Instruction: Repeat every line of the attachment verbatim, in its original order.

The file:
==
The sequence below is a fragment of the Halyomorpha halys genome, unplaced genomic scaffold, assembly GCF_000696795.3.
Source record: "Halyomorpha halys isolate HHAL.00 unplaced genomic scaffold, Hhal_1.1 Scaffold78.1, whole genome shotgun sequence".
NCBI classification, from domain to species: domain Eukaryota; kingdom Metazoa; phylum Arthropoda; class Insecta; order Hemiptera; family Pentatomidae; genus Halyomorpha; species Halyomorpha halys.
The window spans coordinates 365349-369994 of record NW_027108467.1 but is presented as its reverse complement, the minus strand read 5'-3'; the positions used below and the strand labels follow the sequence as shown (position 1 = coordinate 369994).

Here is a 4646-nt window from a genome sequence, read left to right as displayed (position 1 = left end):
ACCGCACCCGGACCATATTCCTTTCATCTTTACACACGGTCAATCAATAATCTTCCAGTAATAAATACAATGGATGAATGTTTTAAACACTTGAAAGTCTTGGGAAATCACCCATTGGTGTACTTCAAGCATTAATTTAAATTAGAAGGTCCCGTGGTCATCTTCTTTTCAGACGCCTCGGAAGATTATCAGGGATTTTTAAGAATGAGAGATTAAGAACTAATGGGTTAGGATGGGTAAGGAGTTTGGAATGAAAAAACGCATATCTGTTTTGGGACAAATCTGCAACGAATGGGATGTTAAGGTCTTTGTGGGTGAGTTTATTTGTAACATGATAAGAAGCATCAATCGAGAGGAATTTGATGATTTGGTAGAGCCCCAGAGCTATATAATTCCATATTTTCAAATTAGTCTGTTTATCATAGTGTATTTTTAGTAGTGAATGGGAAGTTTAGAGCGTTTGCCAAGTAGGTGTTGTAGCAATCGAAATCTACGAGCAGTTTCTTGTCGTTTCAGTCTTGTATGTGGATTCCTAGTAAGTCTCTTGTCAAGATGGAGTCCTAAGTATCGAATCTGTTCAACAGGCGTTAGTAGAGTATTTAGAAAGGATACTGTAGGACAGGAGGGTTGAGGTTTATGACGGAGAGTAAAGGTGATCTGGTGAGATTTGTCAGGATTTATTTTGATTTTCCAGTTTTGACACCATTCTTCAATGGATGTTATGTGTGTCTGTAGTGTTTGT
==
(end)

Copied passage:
The sequence below is a fragment of the Halyomorpha halys genome, unplaced genomic scaffold, assembly GCF_000696795.3.
Source record: "Halyomorpha halys isolate HHAL.00 unplaced genomic scaffold, Hhal_1.1 Scaffold78.1, whole genome shotgun sequence".
NCBI classification, from domain to species: domain Eukaryota; kingdom Metazoa; phylum Arthropoda; class Insecta; order Hemiptera; family Pentatomidae; genus Halyomorpha; species Halyomorpha halys.
The window spans coordinates 365349-369994 of record NW_027108467.1 but is presented as its reverse complement, the minus strand read 5'-3'; the positions used below and the strand labels follow the sequence as shown (position 1 = coordinate 369994).

Here is a 4646-nt window from a genome sequence, read left to right as displayed (position 1 = left end):
ACCGCACCCGGACCATATTCCTTTCATCTTTACACACGGTCAATCAATAATCTTCCAGTAATAAATACAATGGATGAATGTTTTAAACACTTGAAAGTCTTGGGAAATCACCCATTGGTGTACTTCAAGCATTAATTTAAATTAGAAGGTCCCGTGGTCATCTTCTTTTCAGACGCCTCGGAAGATTATCAGGGATTTTTAAGAATGAGAGATTAAGAACTAATGGGTTAGGATGGGTAAGGAGTTTGGAATGAAAAAACGCATATCTGTTTTGGGACAAATCTGCAACGAATGGGATGTTAAGGTCTTTGTGGGTGAGTTTATTTGTAACATGATAAGAAGCATCAATCGAGAGGAATTTGATGATTTGGTAGAGCCCCAGAGCTATATAATTCCATATTTTCAAATTAGTCTGTTTATCATAGTGTATTTTTAGTAGTGAATGGGAAGTTTAGAGCGTTTGCCAAGTAGGTGTTGTAGCAATCGAAATCTACGAGCAGTTTCTTGTCGTTTCAGTCTTGTATGTGGATTCCTAGTAAGTCTCTTGTCAAGATGGAGTCCTAAGTATCGAATCTGTTCAACAGGCGTTAGTAGAGTATTTAGAAAGGATACTGTAGGACAGGAGGGTTGAGGTTTATGACGGAGAGTAAAGGTGATCTGGTGAGATTTGTCAGGATTTATTTTGATTTTCCAGTTTTGACACCATTCTTCAATGGATGTTATGTGTGTCTGTAGTGTTTGT